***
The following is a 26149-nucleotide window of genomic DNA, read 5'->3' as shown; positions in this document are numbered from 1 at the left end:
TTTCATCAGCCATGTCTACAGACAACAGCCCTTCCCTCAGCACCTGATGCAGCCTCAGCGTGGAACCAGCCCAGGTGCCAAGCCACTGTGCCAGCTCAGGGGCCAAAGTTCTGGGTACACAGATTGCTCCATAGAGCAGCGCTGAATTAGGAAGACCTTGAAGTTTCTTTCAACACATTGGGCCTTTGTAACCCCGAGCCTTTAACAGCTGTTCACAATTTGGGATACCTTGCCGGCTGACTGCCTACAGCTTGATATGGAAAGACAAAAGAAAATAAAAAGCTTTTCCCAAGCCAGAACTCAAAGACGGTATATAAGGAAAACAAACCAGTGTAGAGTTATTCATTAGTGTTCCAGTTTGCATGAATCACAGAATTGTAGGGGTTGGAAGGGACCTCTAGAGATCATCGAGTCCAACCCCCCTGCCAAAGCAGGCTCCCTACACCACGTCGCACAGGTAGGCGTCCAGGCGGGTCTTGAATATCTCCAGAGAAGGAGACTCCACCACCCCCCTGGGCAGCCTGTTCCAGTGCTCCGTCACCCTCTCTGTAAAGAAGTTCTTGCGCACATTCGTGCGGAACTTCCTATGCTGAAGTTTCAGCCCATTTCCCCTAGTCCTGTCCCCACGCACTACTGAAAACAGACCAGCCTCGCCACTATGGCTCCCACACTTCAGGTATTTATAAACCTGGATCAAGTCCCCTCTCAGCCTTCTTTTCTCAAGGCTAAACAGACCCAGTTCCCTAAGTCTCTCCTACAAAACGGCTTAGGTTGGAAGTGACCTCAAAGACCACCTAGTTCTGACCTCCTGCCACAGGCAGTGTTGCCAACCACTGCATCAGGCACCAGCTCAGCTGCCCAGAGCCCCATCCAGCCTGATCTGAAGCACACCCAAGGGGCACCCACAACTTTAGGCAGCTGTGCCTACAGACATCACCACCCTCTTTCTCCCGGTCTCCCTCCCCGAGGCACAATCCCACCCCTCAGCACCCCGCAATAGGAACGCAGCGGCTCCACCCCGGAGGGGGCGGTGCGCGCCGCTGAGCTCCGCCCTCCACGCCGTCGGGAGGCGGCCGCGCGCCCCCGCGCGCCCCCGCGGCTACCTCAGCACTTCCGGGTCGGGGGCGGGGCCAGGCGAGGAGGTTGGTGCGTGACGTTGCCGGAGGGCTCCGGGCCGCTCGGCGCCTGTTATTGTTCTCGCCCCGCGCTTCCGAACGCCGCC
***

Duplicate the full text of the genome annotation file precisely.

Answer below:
The following is a 26149-nucleotide window of genomic DNA, read 5'->3' as shown; positions in this document are numbered from 1 at the left end:
TTTCATCAGCCATGTCTACAGACAACAGCCCTTCCCTCAGCACCTGATGCAGCCTCAGCGTGGAACCAGCCCAGGTGCCAAGCCACTGTGCCAGCTCAGGGGCCAAAGTTCTGGGTACACAGATTGCTCCATAGAGCAGCGCTGAATTAGGAAGACCTTGAAGTTTCTTTCAACACATTGGGCCTTTGTAACCCCGAGCCTTTAACAGCTGTTCACAATTTGGGATACCTTGCCGGCTGACTGCCTACAGCTTGATATGGAAAGACAAAAGAAAATAAAAAGCTTTTCCCAAGCCAGAACTCAAAGACGGTATATAAGGAAAACAAACCAGTGTAGAGTTATTCATTAGTGTTCCAGTTTGCATGAATCACAGAATTGTAGGGGTTGGAAGGGACCTCTAGAGATCATCGAGTCCAACCCCCCTGCCAAAGCAGGCTCCCTACACCACGTCGCACAGGTAGGCGTCCAGGCGGGTCTTGAATATCTCCAGAGAAGGAGACTCCACCACCCCCCTGGGCAGCCTGTTCCAGTGCTCCGTCACCCTCTCTGTAAAGAAGTTCTTGCGCACATTCGTGCGGAACTTCCTATGCTGAAGTTTCAGCCCATTTCCCCTAGTCCTGTCCCCACGCACTACTGAAAACAGACCAGCCTCGCCACTATGGCTCCCACACTTCAGGTATTTATAAACCTGGATCAAGTCCCCTCTCAGCCTTCTTTTCTCAAGGCTAAACAGACCCAGTTCCCTAAGTCTCTCCTACAAAACGGCTTAGGTTGGAAGTGACCTCAAAGACCACCTAGTTCTGACCTCCTGCCACAGGCAGTGTTGCCAACCACTGCATCAGGCACCAGCTCAGCTGCCCAGAGCCCCATCCAGCCTGATCTGAAGCACACCCAAGGGGCACCCACAACTTTAGGCAGCTGTGCCTACAGACATCACCACCCTCTTTCTCCCGGTCTCCCTCCCCGAGGCACAATCCCACCCCTCAGCACCCCGCAATAGGAACGCAGCGGCTCCACCCCGGAGGGGGCGGTGCGCGCCGCTGAGCTCCGCCCTCCACGCCGTCGGGAGGCGGCCGCGCGCCCCCGCGCGCCCCCGCGGCTACCTCAGCACTTCCGGGTCGGGGGCGGGGCCAGGCGAGGAGGTTGGTGCGTGACGTTGCCGGAGGGCTCCGGGCCGCTCGGCGCCTGTTATTGTTCTCGCCCCGCGCTTCCGAACGCCGCC